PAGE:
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Hot!Learning in XC16 (XC8)

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2020/10/23 03:08:36 (permalink)

Learning in XC16 (XC8)

Hello, good morning everyone.

I'm currently used to programming in CCS, it's been 10 years since I have been programming in CCS (due to all this time and I was kind of addicted to it).

I have no difficulty, but I wanted to learn to program in XC8 and XC16, especially the XC16 due to most of the time programming in DSpic.

The question is, will I have a hard time learning XC16, due to so much time and being extremely used to CCS?

has anyone had this experience?

Thank you all
PS. I'm having trouble signing in to chrome, I only managed with firefox

4 Replies Related Threads

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    Re: Learning in XC16 (XC8) 2020/10/23 09:14:55 (permalink)
    XC8, XC16 and CCS  are all C programming language compilers,
    and should all behave the same if program code is correctly written.
    In a microcontroller program you typically deal with hardware directly,
    and there are a lot of  different devices available,
    all with small or large differences.
    Thus compilers for microcontrollers come with a number of additional files and libraries,
    to help defining names and structures for registers and fields in microcontroller CPU and all the different Peripherals.
    With around thousand PIC10, PIC12, PIC16, PIC18, PIC24, dsPIC30 and dsPIC33  device types,
    there are an enormous number of details to take care of.
    XC8 and XC16  do this by providing a header file:  device support header, that is individual for every product type.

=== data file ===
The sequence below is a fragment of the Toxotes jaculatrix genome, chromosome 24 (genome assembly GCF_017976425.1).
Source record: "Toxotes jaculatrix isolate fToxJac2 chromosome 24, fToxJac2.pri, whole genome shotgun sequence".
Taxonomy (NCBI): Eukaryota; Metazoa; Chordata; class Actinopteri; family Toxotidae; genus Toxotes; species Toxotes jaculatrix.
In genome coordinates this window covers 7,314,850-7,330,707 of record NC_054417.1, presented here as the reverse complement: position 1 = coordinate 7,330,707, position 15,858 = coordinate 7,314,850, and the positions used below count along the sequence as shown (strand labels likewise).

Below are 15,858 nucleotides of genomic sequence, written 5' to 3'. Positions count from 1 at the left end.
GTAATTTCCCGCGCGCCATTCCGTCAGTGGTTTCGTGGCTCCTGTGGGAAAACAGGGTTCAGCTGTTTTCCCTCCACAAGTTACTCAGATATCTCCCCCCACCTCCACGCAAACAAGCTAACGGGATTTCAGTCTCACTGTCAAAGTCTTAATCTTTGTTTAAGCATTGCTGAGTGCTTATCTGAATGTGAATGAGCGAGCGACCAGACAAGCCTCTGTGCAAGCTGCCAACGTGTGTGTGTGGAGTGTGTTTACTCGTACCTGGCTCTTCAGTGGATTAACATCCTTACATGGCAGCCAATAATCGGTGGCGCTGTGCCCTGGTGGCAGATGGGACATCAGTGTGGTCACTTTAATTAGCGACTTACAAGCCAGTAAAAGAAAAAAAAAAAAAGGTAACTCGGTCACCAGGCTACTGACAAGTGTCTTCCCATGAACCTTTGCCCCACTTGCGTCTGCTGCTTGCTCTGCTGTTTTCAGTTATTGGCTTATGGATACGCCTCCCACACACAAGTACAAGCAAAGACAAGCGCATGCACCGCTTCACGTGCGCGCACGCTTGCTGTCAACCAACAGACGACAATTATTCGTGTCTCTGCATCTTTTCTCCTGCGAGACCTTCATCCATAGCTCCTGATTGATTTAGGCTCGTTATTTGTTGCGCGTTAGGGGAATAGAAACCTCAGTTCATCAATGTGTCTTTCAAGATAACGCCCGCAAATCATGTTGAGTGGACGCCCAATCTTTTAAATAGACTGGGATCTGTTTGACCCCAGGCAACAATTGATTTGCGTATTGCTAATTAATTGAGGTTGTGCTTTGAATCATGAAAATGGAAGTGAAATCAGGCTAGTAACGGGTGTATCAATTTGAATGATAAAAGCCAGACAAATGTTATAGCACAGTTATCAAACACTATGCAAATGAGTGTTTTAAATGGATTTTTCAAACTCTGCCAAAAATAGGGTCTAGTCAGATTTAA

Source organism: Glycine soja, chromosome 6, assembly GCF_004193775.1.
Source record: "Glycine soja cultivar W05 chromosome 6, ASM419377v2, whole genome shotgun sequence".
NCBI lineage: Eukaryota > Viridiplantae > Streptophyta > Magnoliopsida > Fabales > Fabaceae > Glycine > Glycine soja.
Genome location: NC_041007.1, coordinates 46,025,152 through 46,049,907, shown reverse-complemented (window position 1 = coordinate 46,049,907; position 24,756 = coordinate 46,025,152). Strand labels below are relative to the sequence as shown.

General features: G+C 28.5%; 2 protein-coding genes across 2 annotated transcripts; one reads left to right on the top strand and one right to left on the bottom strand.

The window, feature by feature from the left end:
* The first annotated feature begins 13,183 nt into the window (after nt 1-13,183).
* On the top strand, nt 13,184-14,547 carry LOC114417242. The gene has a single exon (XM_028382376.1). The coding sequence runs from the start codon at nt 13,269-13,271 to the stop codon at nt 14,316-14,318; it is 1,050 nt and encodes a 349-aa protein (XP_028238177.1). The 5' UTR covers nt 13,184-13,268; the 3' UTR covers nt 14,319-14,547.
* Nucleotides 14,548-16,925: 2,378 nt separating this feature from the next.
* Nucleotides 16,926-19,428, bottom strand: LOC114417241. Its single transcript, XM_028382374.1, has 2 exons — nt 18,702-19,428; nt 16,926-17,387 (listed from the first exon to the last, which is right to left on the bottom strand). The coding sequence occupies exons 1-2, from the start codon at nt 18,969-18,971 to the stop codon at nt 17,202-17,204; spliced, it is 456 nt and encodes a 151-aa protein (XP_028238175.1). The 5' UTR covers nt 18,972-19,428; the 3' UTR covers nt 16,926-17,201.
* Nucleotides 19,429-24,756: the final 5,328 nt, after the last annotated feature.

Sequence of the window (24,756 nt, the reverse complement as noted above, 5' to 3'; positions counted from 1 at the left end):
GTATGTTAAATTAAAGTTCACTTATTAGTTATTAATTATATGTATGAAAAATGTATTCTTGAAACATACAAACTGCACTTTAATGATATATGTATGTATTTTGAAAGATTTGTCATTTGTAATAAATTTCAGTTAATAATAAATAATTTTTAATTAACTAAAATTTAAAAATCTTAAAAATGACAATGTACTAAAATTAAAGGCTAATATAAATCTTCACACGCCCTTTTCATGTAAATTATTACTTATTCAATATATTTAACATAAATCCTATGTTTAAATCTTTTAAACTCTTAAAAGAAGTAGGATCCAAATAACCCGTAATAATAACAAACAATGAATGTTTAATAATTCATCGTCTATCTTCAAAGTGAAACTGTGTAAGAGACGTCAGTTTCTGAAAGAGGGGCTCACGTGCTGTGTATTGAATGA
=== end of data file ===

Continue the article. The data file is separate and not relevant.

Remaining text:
Naming conventions in device support files provided with XC8 and XC16, may be different from similar tools provided together with other compilers.
    Device support header files provided with XC8 and XC16, correspond closely with Datasheet for the respective microcontrollers.
    When people talk or write about features of different compilers,
    or try to promote a compiler, it is often not about the compiler itself,
    but instead about add-ons or libraries that may be part of the package.
    There are XC8 and XC16 C Compiler User Guide documents installed in a /docs directory
    together with compiler program and support files.
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    Re: Learning in XC16 (XC8) 2020/10/23 09:54:41 (permalink)
    +1 (1)
    I actually do have this experience!
    I moved to the official Microchip tools about 6 years ago after using CCS for a time (the codebases here where I work were all CCS when I first started).
    Migrating code over might be a bit of an annoyance, depending on how much you are relying on CCS-specific features, but is definitely doable.  Learning XC8/XC16 shouldn't be too much trouble if you already know how to program in C.  Most of the knowledge will carry, but some things will be different.
    Like converting the CCS #FUSE directives over to using the #pragma config directives to set your config bits in XC: